Triamcinolone Shots Improve Vision But Monitoring Needed

Cataracts and intraocular pressure changes are possible side effects of injections

WEDNESDAY, April 19 (HealthDay News) -- Macular edema arising from a variety of retinal disorders can be treated effectively with intravitreal triamcinolone acetonide injections, but patients should be monitored for increases in intraocular pressure and cataract formation, according to a report in the April issue of the American Journal of Ophthalmology.

John T. Thompson, M.D., from Greater Baltimore Medical Center in Maryland, conducted an interventional, consecutive, retrospective case series study of intravitreal triamcinolone acetonide injection for treatment of macular edema. The study included 93 eyes that were treated with 4 mg of intravitreal triamcinolone. Eyes were monitored for both visual acuity change and complications.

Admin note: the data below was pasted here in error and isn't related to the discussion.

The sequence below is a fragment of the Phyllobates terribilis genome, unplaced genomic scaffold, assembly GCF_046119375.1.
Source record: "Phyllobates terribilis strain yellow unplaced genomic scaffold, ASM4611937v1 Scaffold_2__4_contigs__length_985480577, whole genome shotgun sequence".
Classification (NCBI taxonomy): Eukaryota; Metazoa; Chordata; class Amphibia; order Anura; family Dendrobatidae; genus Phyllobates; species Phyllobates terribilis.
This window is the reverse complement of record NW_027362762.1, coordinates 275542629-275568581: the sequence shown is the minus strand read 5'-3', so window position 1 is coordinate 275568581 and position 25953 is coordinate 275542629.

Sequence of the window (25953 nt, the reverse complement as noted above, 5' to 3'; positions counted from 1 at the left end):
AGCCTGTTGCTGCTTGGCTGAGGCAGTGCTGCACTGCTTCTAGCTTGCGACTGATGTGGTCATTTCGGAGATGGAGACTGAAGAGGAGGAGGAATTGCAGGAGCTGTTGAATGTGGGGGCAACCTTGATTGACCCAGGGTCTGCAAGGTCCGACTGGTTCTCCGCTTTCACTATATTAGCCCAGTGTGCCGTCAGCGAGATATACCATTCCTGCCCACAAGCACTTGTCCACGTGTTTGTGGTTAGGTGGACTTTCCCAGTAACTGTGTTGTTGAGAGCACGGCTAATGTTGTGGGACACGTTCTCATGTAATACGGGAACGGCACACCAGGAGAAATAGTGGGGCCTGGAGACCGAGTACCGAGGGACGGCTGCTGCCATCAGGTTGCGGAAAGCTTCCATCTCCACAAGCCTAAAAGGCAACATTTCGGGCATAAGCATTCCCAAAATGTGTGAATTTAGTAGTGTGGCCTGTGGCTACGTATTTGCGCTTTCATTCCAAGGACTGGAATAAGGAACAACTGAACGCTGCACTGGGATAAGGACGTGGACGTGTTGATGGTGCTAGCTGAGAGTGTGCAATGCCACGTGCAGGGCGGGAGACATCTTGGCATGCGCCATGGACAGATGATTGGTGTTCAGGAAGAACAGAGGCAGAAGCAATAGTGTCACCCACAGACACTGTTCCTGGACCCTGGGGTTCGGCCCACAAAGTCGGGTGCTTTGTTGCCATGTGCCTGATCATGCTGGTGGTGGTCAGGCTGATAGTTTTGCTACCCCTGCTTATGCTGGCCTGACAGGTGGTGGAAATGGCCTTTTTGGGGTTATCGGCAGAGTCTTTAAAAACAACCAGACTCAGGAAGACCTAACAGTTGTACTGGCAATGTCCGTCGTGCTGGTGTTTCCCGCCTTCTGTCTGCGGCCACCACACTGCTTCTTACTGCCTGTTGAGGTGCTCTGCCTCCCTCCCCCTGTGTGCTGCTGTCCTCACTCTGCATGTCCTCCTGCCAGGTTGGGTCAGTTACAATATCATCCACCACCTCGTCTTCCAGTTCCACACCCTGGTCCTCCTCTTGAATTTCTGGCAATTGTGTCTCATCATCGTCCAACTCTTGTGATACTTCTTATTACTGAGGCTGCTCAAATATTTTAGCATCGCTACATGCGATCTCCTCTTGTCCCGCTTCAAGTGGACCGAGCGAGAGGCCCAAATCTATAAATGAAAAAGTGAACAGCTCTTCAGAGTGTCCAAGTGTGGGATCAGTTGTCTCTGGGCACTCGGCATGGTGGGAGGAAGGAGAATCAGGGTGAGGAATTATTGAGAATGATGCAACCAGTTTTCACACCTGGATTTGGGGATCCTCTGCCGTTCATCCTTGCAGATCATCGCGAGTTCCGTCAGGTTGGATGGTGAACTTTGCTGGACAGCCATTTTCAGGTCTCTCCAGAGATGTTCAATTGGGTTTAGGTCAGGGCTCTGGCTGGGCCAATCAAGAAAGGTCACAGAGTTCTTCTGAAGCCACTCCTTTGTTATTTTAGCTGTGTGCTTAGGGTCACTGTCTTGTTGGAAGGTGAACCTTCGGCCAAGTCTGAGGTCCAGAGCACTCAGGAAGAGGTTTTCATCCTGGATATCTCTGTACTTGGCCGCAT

Mean acuity improved from 20/125 to 20/100 at one to two months after injection and remained at 20/100 during an average 1.2 year follow-up. Intraocular pressure changes occurred in about 10 percent of eyes while visually significant posterior subcapsular cataracts occurred in almost 50 percent of eyes followed at least one year.

"Intravitreal triamcinolone improves visual acuity in most eyes but eyes must be monitored carefully for increase in intraocular pressure," Thompson writes. "The risk of these complications must be weighed against the benefits for each individual patient," he adds.

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Barry Thrash

Barry Thrash

Published on April 19, 2006

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